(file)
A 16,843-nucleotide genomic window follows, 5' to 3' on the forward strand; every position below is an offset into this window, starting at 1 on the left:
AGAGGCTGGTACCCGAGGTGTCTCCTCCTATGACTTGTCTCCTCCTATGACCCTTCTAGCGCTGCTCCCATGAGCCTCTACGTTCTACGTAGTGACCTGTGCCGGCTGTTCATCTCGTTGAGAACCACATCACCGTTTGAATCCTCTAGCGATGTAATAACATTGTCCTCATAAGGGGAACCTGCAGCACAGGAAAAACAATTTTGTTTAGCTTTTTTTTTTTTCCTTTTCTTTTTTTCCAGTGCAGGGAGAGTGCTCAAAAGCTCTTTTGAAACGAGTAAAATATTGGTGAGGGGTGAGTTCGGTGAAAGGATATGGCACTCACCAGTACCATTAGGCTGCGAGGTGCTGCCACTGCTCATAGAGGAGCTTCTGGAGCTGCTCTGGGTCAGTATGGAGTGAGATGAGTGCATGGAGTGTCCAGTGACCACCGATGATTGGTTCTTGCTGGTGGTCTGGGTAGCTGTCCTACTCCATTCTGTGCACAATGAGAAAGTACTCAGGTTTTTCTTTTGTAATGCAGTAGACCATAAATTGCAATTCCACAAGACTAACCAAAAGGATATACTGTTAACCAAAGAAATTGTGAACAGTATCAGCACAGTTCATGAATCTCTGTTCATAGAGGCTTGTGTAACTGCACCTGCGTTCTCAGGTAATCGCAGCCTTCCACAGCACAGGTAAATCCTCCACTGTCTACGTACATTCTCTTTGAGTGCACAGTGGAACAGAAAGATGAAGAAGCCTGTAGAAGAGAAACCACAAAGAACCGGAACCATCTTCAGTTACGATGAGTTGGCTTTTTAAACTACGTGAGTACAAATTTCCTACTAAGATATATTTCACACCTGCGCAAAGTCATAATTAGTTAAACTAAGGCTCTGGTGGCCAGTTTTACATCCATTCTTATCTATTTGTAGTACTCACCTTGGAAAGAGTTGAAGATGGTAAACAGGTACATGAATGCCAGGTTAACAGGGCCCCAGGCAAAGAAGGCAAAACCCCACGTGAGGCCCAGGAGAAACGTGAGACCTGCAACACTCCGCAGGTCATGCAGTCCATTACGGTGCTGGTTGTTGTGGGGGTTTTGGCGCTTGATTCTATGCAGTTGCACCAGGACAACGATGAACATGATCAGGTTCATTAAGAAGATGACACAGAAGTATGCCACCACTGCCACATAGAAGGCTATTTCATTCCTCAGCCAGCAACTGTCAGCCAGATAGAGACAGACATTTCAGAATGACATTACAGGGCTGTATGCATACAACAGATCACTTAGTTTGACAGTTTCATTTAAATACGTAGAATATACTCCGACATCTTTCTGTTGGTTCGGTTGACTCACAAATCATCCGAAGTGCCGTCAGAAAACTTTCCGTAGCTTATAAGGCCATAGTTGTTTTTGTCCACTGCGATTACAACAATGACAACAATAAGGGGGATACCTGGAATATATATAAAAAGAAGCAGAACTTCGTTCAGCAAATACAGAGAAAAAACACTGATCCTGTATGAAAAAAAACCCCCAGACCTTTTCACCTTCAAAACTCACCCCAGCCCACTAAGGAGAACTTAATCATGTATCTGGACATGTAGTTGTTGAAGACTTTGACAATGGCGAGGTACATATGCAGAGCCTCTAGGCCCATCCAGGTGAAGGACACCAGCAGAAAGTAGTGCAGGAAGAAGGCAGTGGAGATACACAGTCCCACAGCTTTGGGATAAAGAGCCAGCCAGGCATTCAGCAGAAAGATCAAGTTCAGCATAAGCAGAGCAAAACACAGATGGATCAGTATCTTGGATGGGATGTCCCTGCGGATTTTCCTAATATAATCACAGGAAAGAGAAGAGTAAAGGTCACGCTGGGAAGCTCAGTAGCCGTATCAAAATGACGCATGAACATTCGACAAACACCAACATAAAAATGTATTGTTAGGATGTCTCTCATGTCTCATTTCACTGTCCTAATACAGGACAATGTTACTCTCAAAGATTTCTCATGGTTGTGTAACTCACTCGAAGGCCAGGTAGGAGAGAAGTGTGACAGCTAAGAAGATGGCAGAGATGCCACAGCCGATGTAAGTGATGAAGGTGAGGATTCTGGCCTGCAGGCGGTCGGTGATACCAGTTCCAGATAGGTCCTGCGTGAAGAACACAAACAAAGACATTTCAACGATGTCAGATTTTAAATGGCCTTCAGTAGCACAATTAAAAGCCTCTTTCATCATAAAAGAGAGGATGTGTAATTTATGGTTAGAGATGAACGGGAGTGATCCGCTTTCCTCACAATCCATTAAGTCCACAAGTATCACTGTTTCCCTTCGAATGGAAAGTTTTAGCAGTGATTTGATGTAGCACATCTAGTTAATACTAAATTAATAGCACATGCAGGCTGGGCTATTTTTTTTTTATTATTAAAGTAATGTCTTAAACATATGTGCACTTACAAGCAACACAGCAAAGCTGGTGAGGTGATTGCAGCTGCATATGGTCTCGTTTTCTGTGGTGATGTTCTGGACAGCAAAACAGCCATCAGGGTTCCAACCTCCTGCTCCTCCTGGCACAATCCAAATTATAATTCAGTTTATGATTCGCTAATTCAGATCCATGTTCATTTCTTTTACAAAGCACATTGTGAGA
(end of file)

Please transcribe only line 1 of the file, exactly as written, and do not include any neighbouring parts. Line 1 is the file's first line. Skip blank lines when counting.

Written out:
A 16,843-nucleotide genomic window follows, 5' to 3' on the forward strand; every position below is an offset into this window, starting at 1 on the left: